We hit the road every weekend for two years looking at towns everywhere. We eventually settled on a house in the desert that only cost us $150K. While it certainly isn't San Fran or LA, far from it, I have no complaints. My house has doubled in value and there are nursing jobs that now pay up to $45 an hour with benefits, which was the kind of wage growth we were hoping for when we picked this area.

    The commute and weather is pretty reasonable also. Even though it's desert, we usually get enough marine layer to cool the area down during the hot summers. But, when it does get hot, our pool certainly helps, which is why we made a point of buying a house with a pool.

    So, I don't know if this answers all of your questions but, this is what we did to figure out what best worked for us in California.

    :typing
    Excellent advice! After I get an area narrowed down, I plan to come down and get a closer look at the area. I am going to be in Anaheim next month, so I'll get a chance to look at that part of the state and see if I like it. Thanks a billion for sharing your experience :spin:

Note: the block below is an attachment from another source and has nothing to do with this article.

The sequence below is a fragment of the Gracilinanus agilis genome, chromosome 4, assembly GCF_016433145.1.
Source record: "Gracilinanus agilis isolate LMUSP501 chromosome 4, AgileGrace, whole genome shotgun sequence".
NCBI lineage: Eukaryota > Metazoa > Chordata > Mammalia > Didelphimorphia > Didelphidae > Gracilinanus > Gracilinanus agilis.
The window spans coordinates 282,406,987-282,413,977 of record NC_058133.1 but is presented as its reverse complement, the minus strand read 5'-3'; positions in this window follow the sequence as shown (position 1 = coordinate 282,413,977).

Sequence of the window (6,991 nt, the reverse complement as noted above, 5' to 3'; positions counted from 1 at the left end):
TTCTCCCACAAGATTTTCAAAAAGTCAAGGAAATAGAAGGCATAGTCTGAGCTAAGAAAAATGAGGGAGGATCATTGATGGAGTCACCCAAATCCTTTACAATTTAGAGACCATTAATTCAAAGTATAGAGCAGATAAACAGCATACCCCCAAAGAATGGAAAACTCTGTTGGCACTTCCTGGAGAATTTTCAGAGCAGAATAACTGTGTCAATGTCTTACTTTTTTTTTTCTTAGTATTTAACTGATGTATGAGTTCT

7. by   YoungWiseWoman
    Quote from jewelsg627
    marin/mill valley/corte madera is north of sf but very wealthy (read: expensive) - [this is where many ucsf md's live], san rafael is north too, but a little less expensive. oakland/berkeley/alameda/san leandro are directly east. pleasanton/walnut creek/dublin/livermore/fremont are a little further east. south san francisco/daly city/san bruno/burlingame/redwood city are all directly south of sf. further south is mountain view/sunnyvale/sata clara/san jose. if you are really desperate, gilroy/morgan hill are about 1 hour south of sf (too far imho).

    i have been at ucsf a little less than 1 year and worked at stanford for 2. i know at least with ucsf, they do have program for recent grads for certain areas, not sure about med-surg (please note: i just applied to nursing school, so be aware i am not an rn yet. after reading this q i was afraid that you might think i work here as an rn. not yet, but maybe in the future. ) just check the ucsf hr website. under search jobs specify rn and it will tell you if it is a new grad program or not.

    the bay area is technically called "san francisco bay area". so, yes, sf = bay area. however, i think some people have different ideas of "boundaries". for example, i would still consider livermore the bay area, others may not b/c it's farther east. the bay area (imo) is pretty big - there are tons of cities.